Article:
Let’s take a moment to further consider commercial financing. The process is not as scary as you might think. As a board member you need to be able to say with confidence that you made the right financial decisions for your community with all the facts considered. Don’t let your pre-conceived notions about loans prevent you from exploring your options. Note that each situation is factspecific, so make sure you get the right advice.
Here are a few common misconceptions about loans for condominium corporations:
A loan will hurt our unit values/ impact our ability to sell our units!
A commercial loan to the condominium corporation does not directly impact or harm unit values. There should be no security registered on title to the condominium units, and the loan will be paid back through the condo fees. A properly structured loan can be part of a corporation’s long-term, responsible plan for ensuring that the building is maintained, and condo fees stay reasonable.
While there is disclosure that a loan exists through various attachments to a status certificate (the borrowing bylaw itself, the audited financial statements, the budget/reserve fund study), these commercial loans are more common than you think, and proper disclosure will ensure potential purchasers understand the impact on the condo fees long-term.
Proper maintenance and repair is far more important to unit values then a loan repayment obligation.
The interest rate is too high!
Commercial interest rates are higher than residential mortgages because it is a different type of credit product.
The interest rate isn’t everything. The way the loan is structured is more important as it relates to the impact on the condo fees, and the total cost of borrowing. If you compare the two realistically commercial loans are often less expensive for current owners, especially considering that a loan to the condominium corporation allows for fair cost sharing between current and future owners. Because the loan does not need to be paid off by individual owners on the sale of their unit, future owners (who also get the benefit of the project) will pay their share of not only the project cost but the interest as well. This lessens the financial burden on current owners.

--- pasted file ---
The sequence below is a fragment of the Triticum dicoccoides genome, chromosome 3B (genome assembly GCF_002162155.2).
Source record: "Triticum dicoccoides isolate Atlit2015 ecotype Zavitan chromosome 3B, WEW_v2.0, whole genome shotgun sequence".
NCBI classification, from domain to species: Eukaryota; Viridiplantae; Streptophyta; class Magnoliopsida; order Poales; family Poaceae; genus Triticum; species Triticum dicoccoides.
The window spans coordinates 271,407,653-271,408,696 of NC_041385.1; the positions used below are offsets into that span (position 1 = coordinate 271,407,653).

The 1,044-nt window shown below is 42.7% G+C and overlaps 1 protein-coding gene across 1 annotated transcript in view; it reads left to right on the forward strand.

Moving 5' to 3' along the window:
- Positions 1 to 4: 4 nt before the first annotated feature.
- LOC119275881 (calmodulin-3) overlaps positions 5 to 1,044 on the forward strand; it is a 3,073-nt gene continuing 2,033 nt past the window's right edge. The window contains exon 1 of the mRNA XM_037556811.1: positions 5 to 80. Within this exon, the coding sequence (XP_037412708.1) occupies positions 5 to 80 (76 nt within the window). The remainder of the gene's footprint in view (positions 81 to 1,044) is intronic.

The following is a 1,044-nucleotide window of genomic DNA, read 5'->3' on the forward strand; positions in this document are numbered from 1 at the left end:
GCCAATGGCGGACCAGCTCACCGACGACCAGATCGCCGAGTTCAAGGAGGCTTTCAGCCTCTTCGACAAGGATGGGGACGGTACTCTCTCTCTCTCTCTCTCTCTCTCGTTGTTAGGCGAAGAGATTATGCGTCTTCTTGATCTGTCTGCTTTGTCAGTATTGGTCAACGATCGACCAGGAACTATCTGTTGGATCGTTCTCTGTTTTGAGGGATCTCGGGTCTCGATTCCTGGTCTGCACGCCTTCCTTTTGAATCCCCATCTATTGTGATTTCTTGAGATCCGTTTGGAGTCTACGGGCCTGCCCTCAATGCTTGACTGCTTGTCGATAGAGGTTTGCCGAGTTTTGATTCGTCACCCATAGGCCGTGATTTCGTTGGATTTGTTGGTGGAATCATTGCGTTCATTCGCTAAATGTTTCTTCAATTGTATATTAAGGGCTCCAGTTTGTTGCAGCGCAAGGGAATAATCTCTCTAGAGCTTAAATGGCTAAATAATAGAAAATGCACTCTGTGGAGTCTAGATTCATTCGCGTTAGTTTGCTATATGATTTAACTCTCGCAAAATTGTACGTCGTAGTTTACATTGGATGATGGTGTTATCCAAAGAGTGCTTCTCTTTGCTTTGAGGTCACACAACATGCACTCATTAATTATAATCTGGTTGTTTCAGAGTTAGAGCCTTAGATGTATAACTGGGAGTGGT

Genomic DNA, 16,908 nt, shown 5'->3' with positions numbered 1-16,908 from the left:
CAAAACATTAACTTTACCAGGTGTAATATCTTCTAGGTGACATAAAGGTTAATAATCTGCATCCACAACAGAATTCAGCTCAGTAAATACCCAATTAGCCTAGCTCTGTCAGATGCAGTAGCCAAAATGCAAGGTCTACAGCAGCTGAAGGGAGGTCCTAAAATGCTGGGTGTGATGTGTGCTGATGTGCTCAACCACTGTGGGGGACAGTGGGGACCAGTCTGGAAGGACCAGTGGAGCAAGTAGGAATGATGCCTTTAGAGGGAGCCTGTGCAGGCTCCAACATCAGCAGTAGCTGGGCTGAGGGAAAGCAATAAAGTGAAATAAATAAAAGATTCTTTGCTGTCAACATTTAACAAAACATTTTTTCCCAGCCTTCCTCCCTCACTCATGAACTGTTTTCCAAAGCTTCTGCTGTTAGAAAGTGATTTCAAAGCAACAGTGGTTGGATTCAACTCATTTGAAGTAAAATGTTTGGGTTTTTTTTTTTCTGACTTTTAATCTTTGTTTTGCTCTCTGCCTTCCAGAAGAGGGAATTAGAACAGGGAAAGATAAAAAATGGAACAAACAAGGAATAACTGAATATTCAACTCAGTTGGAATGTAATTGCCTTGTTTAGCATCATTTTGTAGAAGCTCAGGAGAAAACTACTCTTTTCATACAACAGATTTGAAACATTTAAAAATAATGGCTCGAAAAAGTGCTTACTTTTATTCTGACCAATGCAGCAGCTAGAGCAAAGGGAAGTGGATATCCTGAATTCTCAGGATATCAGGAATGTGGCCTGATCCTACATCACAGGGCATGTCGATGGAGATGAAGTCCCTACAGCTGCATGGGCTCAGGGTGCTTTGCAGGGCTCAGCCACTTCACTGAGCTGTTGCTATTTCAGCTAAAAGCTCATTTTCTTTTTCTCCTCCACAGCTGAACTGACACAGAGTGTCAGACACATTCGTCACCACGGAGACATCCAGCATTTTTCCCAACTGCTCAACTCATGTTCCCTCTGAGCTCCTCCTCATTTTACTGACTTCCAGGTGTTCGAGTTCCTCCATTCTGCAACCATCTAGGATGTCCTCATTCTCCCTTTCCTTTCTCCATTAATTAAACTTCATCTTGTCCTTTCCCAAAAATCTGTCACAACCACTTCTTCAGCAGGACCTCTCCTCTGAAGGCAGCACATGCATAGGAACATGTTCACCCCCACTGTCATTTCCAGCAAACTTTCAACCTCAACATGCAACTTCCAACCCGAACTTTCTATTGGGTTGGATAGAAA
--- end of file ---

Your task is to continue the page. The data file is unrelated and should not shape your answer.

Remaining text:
We’ll never be able to pass a borrowing by-law!
By-laws require the approval of a majority of units in the corporation. This certainly presents a challenge, but it absolutely possible to get the participation you need to pass a borrowing bylaw. Especially with newer technology in the market such as e-voting, or e-proxies. The key is clear, detailed, and realistic communication with owners. I can’t stress this point enough.
Sometimes a loan is not the right answer but exploring the option will help you to find the right solution. Putting a borrowing by-law to a vote of the owners is also a way that you can take some of the burden off the board to have all the answers – you can let the owners decide which option is best for the community.
Lyndsey McNally is Vice-President of CCI-Toronto, and as Director of Condominium Finance at CWB Maxium Financial Lyndsey works exclusively with condominium corporations, property managers and other condominium stakeholders to develop and implement customized financing solutions.